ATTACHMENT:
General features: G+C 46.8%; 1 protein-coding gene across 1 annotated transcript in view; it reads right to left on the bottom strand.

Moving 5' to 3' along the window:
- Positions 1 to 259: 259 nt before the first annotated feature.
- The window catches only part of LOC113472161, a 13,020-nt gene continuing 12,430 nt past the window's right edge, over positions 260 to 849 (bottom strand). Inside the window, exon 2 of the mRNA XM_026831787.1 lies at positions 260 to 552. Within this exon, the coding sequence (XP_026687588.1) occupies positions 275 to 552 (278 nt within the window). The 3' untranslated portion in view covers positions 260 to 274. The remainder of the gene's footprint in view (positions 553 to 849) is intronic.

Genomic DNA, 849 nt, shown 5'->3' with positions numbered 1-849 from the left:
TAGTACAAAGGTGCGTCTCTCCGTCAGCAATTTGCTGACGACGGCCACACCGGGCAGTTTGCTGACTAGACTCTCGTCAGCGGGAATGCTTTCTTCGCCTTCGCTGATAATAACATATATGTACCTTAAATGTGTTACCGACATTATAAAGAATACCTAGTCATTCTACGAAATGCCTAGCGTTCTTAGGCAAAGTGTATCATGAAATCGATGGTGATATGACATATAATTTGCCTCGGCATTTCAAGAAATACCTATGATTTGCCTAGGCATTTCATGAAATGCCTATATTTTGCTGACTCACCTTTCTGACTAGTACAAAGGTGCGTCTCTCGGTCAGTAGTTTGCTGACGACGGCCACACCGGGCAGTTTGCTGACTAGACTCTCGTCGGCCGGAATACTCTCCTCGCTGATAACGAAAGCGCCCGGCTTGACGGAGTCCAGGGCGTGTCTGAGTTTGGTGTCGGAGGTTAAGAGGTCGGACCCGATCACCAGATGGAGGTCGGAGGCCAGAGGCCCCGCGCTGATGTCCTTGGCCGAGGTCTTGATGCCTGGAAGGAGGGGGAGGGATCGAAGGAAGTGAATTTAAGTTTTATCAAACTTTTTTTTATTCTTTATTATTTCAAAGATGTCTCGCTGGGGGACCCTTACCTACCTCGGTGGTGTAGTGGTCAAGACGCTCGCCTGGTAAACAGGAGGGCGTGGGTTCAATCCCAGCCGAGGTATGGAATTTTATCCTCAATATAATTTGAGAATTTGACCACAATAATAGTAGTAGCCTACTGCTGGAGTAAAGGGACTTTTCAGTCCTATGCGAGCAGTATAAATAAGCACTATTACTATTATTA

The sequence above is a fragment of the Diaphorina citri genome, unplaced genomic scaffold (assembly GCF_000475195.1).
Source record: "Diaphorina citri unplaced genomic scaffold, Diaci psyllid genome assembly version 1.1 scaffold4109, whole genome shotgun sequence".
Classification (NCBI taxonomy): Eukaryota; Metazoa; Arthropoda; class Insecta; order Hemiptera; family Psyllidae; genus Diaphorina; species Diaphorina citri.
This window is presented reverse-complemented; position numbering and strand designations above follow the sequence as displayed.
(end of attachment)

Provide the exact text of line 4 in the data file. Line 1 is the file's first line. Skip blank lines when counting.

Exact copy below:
- The window catches only part of LOC113472161, a 13,020-nt gene continuing 12,430 nt past the window's right edge, over positions 260 to 849 (bottom strand). Inside the window, exon 2 of the mRNA XM_026831787.1 lies at positions 260 to 552. Within this exon, the coding sequence (XP_026687588.1) occupies positions 275 to 552 (278 nt within the window). The 3' untranslated portion in view covers positions 260 to 274. The remainder of the gene's footprint in view (positions 553 to 849) is intronic.